Agency work is a race, an endless race. Either you take it as a series of 100m sprints and won’t last long, or you realize it’s a marathon and run it accordingly. And as in every marathon, pace is key. Although our fast-paced agency business pressures us to work relentlessly, we strive to create reflection spaces.
They come in various forms: teams hold retrospectives at team and project level, a “Buddy” role accompanies each Liiper through their onboarding period and another “People Developer” role takes the relay after it (like a mentorship program), project dailies and chat channels provide the space to share micro-learnings, often along the emotions that came with it :-), go-live emails announce product launches to the whole company, together with the key learnings of the team. A yearly Liip Conference caters for a common reflection time.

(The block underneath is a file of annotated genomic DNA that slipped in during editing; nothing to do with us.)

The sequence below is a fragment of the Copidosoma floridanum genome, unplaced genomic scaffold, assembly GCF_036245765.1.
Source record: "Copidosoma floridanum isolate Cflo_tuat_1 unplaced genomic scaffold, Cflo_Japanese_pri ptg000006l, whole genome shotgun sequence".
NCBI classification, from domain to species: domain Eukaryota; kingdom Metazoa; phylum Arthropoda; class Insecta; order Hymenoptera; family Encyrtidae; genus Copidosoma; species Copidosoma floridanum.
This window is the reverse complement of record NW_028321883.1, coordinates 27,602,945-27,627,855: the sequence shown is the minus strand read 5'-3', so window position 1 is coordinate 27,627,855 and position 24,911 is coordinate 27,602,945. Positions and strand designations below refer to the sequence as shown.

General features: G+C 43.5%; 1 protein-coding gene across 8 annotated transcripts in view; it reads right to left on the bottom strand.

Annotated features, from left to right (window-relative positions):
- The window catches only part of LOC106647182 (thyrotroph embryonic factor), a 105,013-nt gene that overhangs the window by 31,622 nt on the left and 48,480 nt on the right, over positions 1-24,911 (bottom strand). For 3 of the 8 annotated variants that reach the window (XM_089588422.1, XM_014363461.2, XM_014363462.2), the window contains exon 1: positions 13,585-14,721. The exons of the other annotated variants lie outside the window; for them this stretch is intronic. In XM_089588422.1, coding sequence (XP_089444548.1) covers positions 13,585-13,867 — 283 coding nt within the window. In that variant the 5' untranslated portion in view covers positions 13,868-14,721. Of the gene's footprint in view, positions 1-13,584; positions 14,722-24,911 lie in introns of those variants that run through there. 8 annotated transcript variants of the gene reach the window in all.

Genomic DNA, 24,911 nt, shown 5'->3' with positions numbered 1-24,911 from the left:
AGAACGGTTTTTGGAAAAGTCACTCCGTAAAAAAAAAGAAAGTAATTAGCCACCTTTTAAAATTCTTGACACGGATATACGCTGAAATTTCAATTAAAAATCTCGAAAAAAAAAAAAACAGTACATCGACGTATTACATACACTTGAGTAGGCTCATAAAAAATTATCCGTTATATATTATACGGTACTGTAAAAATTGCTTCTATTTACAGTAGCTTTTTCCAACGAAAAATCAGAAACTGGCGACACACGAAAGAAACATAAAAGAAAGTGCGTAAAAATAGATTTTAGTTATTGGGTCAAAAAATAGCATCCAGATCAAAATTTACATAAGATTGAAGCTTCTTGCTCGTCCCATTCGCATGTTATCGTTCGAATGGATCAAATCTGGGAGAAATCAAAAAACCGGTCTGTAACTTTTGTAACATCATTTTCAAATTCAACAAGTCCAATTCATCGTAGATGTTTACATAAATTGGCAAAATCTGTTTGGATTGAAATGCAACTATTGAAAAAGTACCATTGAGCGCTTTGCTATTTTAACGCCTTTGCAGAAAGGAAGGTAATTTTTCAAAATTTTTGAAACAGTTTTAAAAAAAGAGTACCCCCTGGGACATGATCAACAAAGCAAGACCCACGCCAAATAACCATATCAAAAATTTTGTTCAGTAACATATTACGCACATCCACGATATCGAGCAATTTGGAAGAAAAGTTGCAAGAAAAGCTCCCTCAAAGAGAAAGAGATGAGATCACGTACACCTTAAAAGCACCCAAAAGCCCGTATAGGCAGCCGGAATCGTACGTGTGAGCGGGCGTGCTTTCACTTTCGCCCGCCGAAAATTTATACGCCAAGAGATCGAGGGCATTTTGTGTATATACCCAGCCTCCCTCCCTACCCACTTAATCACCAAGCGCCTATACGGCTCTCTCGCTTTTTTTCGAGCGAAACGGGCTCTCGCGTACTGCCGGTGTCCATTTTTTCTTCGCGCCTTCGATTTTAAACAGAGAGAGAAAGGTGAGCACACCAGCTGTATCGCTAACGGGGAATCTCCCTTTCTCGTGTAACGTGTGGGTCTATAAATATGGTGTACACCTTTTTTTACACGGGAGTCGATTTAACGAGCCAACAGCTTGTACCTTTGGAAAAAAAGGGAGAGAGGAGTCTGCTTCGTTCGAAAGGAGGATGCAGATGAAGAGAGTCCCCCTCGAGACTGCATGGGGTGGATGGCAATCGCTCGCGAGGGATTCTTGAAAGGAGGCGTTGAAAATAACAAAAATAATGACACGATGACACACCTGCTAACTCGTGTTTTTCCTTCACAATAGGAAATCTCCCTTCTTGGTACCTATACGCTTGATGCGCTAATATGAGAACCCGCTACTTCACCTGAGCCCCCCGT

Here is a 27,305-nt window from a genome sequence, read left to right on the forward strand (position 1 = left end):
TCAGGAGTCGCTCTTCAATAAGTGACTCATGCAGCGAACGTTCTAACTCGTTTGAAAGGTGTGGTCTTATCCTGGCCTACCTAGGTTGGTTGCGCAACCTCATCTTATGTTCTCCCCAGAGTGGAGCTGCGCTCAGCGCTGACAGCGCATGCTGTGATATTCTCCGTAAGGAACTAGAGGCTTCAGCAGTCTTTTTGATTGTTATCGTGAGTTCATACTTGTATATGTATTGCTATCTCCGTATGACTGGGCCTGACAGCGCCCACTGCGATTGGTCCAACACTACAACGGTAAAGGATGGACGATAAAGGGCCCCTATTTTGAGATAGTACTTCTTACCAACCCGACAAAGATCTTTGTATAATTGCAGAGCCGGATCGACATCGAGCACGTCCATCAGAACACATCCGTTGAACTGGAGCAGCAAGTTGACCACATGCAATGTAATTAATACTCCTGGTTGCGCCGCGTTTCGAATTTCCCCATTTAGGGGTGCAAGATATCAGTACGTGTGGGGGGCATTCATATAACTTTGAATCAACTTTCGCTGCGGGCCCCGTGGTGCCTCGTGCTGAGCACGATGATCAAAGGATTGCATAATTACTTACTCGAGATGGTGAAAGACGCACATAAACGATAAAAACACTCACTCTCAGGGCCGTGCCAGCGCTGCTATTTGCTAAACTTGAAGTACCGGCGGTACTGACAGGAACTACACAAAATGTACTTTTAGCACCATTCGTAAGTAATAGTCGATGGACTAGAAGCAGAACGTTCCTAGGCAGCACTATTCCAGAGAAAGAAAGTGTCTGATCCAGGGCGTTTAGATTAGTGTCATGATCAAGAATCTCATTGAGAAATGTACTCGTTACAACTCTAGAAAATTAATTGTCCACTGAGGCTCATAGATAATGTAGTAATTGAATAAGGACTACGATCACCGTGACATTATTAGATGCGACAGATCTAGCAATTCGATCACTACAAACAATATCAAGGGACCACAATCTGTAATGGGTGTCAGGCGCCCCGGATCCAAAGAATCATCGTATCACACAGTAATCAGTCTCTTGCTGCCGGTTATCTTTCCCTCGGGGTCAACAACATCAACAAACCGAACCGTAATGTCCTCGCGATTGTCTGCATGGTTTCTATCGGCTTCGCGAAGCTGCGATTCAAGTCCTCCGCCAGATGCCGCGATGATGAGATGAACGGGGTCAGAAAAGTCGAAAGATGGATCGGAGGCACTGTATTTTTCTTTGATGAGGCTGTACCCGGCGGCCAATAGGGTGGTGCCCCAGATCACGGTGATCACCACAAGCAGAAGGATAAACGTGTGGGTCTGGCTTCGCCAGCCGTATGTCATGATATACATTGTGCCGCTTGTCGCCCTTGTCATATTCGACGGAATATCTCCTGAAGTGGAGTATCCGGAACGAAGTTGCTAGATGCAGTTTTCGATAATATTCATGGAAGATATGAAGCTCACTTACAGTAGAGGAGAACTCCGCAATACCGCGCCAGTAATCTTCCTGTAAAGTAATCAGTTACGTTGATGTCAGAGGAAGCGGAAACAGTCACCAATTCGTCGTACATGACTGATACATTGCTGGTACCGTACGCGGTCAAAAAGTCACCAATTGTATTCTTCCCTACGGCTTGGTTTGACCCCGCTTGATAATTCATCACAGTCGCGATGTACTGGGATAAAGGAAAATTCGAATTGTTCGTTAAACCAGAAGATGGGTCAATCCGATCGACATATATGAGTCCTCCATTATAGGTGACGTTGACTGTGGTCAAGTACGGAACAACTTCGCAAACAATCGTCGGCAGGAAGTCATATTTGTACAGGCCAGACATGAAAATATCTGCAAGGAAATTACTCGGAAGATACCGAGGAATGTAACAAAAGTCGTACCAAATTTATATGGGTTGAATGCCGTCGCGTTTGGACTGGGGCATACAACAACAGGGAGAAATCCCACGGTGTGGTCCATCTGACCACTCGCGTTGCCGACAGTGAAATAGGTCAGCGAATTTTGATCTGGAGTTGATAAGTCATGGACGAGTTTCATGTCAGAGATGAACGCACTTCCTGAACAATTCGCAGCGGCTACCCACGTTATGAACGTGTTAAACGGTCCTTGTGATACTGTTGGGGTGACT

The growth of many : supporting team growth
If the growth of one’s competencies at Liip looks more like a “permacultivated” garden than a monoculture mile, how do we then, as a company, ensure the right minimum of the right practices and processes so that teams favour long-term viability over short-term wins?
The permaculture metaphor and “pull over push” principles probably fit our reality as well, along a few other principles which guide the development of practices at Liip.
7. Frame and advocate minimal usage of practice
Our teams are free to self-organize their work. A few teams apply Scrum by the book, while most use only parts of it, many have more than one Agile practice in their toolbox and will adapt the tool to their current needs. Here again, “what really makes sense” is the base rule.